Our photography team worked long hours preserving striking images from True/False 2014. The full fruits of their labor are on display in our photo albums for Wednesday, Thursday, Friday, Saturday and Sunday, with even more pictures available in our Facebook photo albums.
We asked the members of the team to send in two favorites from the pictures they took at the festival. Their picks can be found below under each photographer’s name, which also serves as a link to their personal website. There you can explore their non-T/F work or even contact them about documenting your own events.
This post is our collection of our favorite press coverage of True/False 2014. We’ll be adding more to it in the weeks ahead, as the articles continue to come in.
Lauren Sandler at the New York Times reported on our unique relationship with The Crossing, the Columbia Church which sponsors our True Life Fund.
Actress director Robert Greene wrote a piece in Filmmaker Magazine about debuting films at True/False, and our decision not to publicize screenings as “premieres”.
Local NPR affiliate KBIA talked with T/F education coordinator Polina Malikin about our educational program which introduces area high school students to documentary all school year long.
Noel Murray at The Dissolve looks at fact and fiction at True/False 2014. “True/False has built a reputation over its first decade of existence as one of the world’s more innovative, well-curated documentary festivals. That’s because True/False holds to a loose definition of what documentary means, making room for narrative features with documentary qualities, and non-fiction films that use expressive, fiction-like techniques.”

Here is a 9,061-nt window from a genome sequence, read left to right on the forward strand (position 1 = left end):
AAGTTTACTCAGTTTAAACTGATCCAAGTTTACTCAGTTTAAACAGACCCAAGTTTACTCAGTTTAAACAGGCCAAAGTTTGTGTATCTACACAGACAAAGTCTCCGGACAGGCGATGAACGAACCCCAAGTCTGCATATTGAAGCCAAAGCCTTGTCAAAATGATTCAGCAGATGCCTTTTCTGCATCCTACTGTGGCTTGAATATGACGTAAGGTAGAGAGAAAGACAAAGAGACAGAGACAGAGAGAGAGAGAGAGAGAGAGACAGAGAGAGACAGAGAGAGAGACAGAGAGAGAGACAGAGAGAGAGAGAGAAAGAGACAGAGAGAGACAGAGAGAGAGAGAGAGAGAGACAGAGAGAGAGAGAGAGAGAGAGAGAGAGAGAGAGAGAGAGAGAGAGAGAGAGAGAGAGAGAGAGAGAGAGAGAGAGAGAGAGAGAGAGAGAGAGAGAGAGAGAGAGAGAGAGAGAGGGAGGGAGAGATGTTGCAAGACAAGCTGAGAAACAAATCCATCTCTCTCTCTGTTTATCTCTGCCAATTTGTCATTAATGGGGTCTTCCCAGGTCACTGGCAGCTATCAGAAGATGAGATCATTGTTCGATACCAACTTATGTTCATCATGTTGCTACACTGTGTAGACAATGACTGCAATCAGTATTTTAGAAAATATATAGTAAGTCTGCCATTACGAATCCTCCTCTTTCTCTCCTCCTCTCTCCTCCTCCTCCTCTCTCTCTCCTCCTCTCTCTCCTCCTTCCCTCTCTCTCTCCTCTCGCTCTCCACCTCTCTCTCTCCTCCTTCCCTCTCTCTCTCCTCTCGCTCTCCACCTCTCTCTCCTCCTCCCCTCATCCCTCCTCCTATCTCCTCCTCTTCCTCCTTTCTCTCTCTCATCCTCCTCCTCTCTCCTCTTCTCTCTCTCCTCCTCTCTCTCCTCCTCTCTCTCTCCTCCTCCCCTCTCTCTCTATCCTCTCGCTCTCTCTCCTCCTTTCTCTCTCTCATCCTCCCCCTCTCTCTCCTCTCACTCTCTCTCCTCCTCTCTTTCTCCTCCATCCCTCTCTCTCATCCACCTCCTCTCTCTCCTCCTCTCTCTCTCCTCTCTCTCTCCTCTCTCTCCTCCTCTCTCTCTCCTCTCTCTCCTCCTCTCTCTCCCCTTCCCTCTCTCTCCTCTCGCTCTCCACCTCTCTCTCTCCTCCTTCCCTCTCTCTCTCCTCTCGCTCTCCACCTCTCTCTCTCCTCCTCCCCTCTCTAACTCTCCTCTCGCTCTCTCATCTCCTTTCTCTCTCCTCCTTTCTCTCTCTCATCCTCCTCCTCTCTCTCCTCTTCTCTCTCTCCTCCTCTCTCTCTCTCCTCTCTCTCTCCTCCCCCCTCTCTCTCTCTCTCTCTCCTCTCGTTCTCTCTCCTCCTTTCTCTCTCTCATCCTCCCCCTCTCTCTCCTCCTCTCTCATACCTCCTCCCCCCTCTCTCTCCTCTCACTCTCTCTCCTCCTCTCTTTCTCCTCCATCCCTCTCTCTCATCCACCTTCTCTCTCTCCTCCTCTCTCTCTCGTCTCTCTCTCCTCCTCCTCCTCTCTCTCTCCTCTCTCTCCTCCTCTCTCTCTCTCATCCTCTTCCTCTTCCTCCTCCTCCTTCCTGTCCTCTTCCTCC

Eric Hynes wrote about the many “blurred lines” of True/False in an elegant piece for Moving Image Source. “Considering the dwindling theatrical market for documentaries, it’s hard to overestimate how important it is for a formally frisky filmmaker to be celebrated at a fest like True/False, to have his or her odd ducklings prized by and puzzled over by packed houses of doc-smart Midwesterners.”
Robert Green wrote a piece at Sight & Sound about True/False’s “slash mentality” and the “unclean cinema” we champion, including T/F 2013′s controversial film The Act of Killing. Don’t forget to check out the excellent video at the bottom!
Nick Pinkerton also covered the Fest for Sight & Sound, considering this year’s program as part of a changing landscape in documentary film. “There is a feeling of giddy upheaval in documentary, no longer aesthetically the redheaded stepchild of fiction.”
Ben Sachs reported on T/F 2014 for MUBI’s Notebook, highlighting the way the Fest melds with the city of Columbia. “The theme of True/False seems to be that nonfiction cinema, which takes its subject matter directly from life, is better-suited than other forms when it comes to ingratiating itself with the world at large.”